Kurdish militia 'kill Turkish soldier' in Syria

Carla Harmon
October 20, 2019

USA forces withdrew from a key base in northern Syria Sunday, a monitor said, two days before the end of a US -brokered truce to stem a Turkish attack on Kurdish forces in the region.

Turkish President Tayyip Erdogan agreed on Thursday in talks with US Vice President Mike Pence a five-day pause in the offensive to allow time for the Kurdish fighters to withdraw from a "safe zone" Turkey aims to form in northeast Syria near its border.

The Turkish ministry said on Sunday that the soldier was on a reconnaissance mission when he was killed in Tel Abyad in northeast Syria.

Erdogan said on Friday it would run for some 440 km along the border, though the United States special envoy for Syria said the accord covered a smaller area where Turkish forces and their Syrian rebel allies were fighting. The agreement has not specified the area of its pullback.

Erdogan on Saturday said he would also discuss Syrian army deployment in northern Syria with Putin, saying the two needed to find a solution to the matter.

Khalil said a partial evacuation happened earlier on Saturday from Ras al-Ain after much stalling and with U.S. coordination.


Turkish Foreign Ministry condemned Amnesty International's report on Turkey's counter-terrorism operation in northern Syria.

He said only after that will his force pull back from a 120km (75mile) area between the towns of Ras al-Ain and Tal Abyad.

Erdogan had warned on Saturday that the offensive would continue and Turkey would "crush the heads of terrorists" if the deal was not fully implemented, while Turkey insisted that it is the duty of Washington to ensure the withdrawal of the YPG.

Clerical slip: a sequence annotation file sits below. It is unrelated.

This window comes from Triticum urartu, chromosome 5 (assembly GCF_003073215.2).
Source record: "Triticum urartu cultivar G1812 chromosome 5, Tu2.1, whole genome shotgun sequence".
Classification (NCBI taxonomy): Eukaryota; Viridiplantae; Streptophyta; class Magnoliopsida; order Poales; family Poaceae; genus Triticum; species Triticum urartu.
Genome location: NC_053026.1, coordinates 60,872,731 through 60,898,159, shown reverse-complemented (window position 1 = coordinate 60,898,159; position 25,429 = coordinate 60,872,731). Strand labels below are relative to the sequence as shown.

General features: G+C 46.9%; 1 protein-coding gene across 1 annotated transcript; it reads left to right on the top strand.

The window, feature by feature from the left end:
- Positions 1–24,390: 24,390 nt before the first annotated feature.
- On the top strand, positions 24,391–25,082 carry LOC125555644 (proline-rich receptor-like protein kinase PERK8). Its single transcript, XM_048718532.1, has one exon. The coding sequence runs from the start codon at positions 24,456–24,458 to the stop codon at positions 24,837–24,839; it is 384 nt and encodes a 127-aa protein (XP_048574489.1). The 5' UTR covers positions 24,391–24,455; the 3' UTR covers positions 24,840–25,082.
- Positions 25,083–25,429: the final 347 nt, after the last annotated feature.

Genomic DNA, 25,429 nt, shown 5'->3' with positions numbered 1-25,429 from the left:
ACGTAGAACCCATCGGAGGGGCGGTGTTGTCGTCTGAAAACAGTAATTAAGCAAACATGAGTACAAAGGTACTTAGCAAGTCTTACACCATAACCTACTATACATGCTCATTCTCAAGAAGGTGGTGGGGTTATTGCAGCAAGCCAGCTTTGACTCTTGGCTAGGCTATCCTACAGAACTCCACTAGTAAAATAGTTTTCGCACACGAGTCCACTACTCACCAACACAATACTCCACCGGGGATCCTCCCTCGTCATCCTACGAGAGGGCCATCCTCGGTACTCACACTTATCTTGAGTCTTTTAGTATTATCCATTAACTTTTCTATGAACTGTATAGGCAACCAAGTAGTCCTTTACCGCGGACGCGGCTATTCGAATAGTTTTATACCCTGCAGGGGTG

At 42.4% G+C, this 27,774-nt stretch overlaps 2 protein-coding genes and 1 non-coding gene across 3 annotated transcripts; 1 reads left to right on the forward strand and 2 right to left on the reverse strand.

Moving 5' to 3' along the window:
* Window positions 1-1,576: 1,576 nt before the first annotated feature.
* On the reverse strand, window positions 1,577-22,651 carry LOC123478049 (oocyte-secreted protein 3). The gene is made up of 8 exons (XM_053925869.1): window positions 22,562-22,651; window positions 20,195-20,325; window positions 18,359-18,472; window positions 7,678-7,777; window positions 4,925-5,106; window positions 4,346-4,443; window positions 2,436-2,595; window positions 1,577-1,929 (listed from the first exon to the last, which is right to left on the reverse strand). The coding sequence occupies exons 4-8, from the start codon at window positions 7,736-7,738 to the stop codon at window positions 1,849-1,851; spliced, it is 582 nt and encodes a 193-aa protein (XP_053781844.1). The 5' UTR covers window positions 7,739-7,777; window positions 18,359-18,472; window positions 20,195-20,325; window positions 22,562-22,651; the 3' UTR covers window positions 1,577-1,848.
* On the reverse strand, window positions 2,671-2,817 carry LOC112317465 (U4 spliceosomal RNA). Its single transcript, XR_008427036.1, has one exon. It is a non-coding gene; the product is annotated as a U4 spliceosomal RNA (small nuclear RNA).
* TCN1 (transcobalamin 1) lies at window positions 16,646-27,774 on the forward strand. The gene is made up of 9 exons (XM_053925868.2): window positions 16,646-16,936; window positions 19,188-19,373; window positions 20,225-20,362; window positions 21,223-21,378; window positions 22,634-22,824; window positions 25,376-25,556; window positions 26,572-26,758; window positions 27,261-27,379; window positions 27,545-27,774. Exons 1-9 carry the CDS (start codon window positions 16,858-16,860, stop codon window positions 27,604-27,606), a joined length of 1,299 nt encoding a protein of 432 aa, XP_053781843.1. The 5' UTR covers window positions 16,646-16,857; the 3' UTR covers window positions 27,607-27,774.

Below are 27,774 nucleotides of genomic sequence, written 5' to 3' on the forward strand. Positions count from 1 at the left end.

Turkey said the presence of Syrian troops in the border region complicated Ankara's plan to build a "safe zone" in Syria where it plans to resettle up to 2 million refugees now living in Turkey.

Erdogan has said the Kurdish fighters must withdraw from a far larger length of the border from the Euphrates River to the Iraqi border - more than 440 kilometres (260 miles) - or else the Turkish offensive will resume on Tuesday.

"The Turkish side is not committing to the ceasefire and is not allowing the opening of a security corridor to evacuate the wounded and besieged civilians from Ras al-Ain", Mr Khalil told AFP, blaming the mediator of the ceasefire, the US.


Turkish and Kurdish leaders accused each other of violating a US-brokered truce in north-eastern Syria, even as it appeared to be taking hold on its second day yesterday.

SDF had said they would abide with the terms of the ceasefire but did not commit to any pull-out.

A pull-back would be a major boost to the deal.

The SDF largely consists of fighters from the Kurdish Protection Units (YPG), a group Ankara considers "terrorists" linked to Kurdish separatists on its soil.

Khalil said the Syrian government and its ally Russian Federation did not want to deploy more extensively in the area, apparently to avoid frictions with Turkey.

"We know very well...what we want", Mr. Erdogan said in a speech on Saturday.


Other reports by iNewsToday

FOLLOW OUR NEWSPAPER